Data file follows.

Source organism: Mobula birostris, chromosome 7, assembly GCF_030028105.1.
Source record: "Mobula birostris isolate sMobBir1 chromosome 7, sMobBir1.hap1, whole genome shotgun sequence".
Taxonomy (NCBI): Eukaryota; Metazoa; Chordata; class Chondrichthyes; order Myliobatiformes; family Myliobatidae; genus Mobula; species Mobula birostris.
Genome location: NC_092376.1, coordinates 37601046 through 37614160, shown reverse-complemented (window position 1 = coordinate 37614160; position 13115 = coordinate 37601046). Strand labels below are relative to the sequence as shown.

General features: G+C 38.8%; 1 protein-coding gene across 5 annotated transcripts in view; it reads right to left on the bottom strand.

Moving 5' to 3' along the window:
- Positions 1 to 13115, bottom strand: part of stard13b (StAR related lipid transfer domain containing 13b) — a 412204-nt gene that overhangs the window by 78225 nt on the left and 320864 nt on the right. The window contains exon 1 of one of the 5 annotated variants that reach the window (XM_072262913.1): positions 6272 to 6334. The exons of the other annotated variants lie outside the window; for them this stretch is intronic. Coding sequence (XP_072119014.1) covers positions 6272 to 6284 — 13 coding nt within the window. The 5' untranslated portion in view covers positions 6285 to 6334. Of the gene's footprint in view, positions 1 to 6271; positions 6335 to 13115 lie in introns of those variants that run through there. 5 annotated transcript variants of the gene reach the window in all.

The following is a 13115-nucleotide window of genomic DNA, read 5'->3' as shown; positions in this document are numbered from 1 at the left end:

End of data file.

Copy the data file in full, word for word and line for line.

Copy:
Source organism: Mobula birostris, chromosome 7, assembly GCF_030028105.1.
Source record: "Mobula birostris isolate sMobBir1 chromosome 7, sMobBir1.hap1, whole genome shotgun sequence".
Taxonomy (NCBI): Eukaryota; Metazoa; Chordata; class Chondrichthyes; order Myliobatiformes; family Myliobatidae; genus Mobula; species Mobula birostris.
Genome location: NC_092376.1, coordinates 37601046 through 37614160, shown reverse-complemented (window position 1 = coordinate 37614160; position 13115 = coordinate 37601046). Strand labels below are relative to the sequence as shown.

General features: G+C 38.8%; 1 protein-coding gene across 5 annotated transcripts in view; it reads right to left on the bottom strand.

Moving 5' to 3' along the window:
- Positions 1 to 13115, bottom strand: part of stard13b (StAR related lipid transfer domain containing 13b) — a 412204-nt gene that overhangs the window by 78225 nt on the left and 320864 nt on the right. The window contains exon 1 of one of the 5 annotated variants that reach the window (XM_072262913.1): positions 6272 to 6334. The exons of the other annotated variants lie outside the window; for them this stretch is intronic. Coding sequence (XP_072119014.1) covers positions 6272 to 6284 — 13 coding nt within the window. The 5' untranslated portion in view covers positions 6285 to 6334. Of the gene's footprint in view, positions 1 to 6271; positions 6335 to 13115 lie in introns of those variants that run through there. 5 annotated transcript variants of the gene reach the window in all.

The following is a 13115-nucleotide window of genomic DNA, read 5'->3' as shown; positions in this document are numbered from 1 at the left end: